5 War Movies That Flopped at the Box Office but Won Over the Industry, Ranked
These movies never achieved commercial success, but are still worth seeing.
The war movie genre is not as popular as, say, the action thriller one. There aren't that many big war or anti-war hits that you can name off the top of your head, and they don't come out every month. And when they do make it to the big screen, they tend to bomb at the box office.
These five war movies were great in many ways, but they still couldn't make enough money. And there are solid reasons for this, including plot details, timing of release, marketing, etc.
The budget of this war film was actually quite modest — only $10.7 million. But with that money, Stalingrad’s crew managed to create a story that stood out among other war movies. The writers focused on the Battle of Stalingrad during World War II and made it from the perspective of Nazi deserters.
The film, although critically acclaimed, earned about the same amount as its budget, yet it made viewers admire the story.
4. G.I. Jane
The movie that was supposed to be the big break that would launch the massive franchise ended up being a real flop. With a budget of $50 million, it only grossed $48 million.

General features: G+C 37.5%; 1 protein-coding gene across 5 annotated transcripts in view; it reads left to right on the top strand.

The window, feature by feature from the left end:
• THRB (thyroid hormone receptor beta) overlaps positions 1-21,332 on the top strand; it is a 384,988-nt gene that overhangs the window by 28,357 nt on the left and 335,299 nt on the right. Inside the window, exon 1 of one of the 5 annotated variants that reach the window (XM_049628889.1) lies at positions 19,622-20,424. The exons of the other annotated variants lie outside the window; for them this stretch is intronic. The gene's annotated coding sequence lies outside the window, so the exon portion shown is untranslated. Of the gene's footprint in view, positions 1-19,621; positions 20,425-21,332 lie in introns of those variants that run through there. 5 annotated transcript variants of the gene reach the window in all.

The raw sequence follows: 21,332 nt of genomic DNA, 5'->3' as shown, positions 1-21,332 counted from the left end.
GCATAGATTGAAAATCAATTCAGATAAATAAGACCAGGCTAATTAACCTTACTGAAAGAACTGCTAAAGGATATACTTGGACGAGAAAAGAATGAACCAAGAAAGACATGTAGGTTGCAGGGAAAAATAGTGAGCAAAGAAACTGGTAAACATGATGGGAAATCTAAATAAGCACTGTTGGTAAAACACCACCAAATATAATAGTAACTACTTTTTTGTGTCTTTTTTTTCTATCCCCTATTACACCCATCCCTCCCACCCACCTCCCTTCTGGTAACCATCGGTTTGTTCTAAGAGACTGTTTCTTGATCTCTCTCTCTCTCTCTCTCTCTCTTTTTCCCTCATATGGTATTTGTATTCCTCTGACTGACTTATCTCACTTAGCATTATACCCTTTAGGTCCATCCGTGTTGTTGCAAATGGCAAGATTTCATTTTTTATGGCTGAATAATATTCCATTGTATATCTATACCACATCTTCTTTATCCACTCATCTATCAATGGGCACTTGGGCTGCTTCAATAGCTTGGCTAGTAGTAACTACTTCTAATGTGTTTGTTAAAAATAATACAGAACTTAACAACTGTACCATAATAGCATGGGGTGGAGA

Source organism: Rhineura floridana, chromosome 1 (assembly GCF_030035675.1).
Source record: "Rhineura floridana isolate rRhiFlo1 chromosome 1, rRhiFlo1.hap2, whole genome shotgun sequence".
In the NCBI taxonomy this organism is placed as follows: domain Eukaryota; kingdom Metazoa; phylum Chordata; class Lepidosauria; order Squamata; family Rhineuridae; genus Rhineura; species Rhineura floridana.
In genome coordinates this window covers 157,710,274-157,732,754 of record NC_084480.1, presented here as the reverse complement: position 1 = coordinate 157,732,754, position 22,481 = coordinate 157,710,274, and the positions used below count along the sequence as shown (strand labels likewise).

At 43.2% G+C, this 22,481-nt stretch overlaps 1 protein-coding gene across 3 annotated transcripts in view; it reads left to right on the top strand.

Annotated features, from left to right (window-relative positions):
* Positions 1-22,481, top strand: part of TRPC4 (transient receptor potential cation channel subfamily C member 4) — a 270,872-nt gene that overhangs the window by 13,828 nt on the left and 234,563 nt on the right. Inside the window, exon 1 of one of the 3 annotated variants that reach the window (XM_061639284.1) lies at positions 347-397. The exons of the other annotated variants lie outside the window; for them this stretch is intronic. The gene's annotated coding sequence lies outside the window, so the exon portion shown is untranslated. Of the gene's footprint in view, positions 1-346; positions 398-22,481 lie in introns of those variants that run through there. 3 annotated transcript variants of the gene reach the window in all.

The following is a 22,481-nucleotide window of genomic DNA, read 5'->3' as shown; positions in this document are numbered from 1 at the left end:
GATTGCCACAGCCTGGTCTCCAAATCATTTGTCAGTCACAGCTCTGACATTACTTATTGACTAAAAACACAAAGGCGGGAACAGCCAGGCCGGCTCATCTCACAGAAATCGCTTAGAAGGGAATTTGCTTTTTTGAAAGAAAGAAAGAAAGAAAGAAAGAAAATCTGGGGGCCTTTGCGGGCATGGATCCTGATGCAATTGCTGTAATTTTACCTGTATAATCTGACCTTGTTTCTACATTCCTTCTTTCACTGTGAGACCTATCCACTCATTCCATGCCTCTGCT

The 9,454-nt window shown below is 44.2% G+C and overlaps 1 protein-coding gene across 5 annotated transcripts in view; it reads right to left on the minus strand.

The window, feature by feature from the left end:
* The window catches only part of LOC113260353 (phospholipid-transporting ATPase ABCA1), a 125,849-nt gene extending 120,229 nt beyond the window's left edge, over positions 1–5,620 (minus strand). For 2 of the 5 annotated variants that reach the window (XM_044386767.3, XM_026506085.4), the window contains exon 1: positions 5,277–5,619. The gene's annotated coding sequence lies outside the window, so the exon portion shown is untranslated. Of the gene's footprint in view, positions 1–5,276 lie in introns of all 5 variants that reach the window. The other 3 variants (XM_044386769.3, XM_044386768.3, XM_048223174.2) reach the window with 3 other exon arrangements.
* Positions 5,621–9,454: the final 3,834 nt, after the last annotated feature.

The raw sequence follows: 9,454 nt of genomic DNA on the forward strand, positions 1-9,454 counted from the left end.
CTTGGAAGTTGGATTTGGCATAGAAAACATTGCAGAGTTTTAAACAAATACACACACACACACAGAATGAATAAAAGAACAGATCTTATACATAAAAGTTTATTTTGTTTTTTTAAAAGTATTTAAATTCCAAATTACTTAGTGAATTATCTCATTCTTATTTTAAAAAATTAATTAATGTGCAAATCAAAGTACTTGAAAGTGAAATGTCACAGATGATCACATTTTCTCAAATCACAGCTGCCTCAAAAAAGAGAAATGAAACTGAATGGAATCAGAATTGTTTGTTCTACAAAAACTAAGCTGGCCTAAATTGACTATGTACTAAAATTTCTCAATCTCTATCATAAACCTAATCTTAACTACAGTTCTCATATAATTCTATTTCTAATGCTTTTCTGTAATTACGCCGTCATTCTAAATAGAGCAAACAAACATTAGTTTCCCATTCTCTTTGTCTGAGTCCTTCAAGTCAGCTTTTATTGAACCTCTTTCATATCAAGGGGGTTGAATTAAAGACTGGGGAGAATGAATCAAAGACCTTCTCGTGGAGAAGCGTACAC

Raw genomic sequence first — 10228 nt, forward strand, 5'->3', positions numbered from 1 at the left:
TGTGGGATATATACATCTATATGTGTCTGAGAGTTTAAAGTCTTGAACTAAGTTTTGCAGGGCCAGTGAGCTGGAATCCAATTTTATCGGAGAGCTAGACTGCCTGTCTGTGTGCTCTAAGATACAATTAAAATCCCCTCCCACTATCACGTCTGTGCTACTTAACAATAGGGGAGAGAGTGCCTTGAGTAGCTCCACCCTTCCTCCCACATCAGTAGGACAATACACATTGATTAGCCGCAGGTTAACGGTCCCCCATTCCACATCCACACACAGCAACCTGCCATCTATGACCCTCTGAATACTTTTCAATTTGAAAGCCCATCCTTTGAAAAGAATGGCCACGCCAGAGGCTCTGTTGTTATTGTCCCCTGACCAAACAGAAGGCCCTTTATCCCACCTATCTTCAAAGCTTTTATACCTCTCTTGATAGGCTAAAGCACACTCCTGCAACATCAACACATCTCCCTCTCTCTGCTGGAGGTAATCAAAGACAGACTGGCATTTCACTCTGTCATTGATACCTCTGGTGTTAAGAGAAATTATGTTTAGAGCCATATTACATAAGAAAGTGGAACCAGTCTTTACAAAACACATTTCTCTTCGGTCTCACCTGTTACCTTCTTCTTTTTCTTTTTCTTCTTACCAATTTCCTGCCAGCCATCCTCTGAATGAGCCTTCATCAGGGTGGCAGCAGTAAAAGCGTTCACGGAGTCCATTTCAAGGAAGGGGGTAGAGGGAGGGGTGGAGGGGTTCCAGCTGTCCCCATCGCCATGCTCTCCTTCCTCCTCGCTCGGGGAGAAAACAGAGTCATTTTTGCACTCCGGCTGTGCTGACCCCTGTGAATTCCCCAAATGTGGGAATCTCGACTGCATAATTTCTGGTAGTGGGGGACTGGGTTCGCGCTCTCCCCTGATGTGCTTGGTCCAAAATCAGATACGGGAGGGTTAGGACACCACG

This was not predicted by the creators because the premise of the movie was quite new and unique. G.I. Jane, the first woman to complete the 37-week U.S. Navy SEAL training course, was arguably Demi Moore's best role. A feminist story in a war movie is not something we see every day.
3. Operation Finale
This film is the post-Holocaust war thriller that tells the story of the real-life Mossad mission in the 1960s. In fact, it later inspired many 20th century spy films.
The movie had a budget of between $20 and $24 million, but only managed to gross $17 million. And that's considering that it stars Oscar Isaac.
Starring Jake Gyllenhaal, the movie had a budget of $72 million, but grossed $97.1 million at the box office. The thing is, this isn't your typical war movie that shows the horrors that people face on the front lines.
Instead, the director focused on the boredom faced by highly skilled U.S. Marines while they waited to be sent into actual combat. The film was not critically acclaimed at the time, but in the years following its release, it has been hailed as the most accurate war movie ever made.
1. Hotel Rwanda
The film features human rights activists in Rwanda fighting for the best future for their nation. The movie was highly praised by audiences and critics.
It is a story of hope and courage, as well as a genuine portrayal of horrific war crimes that happened at the time. The film did not underperform per se, but had only grossed $33.9 million against a $17.5 million budget.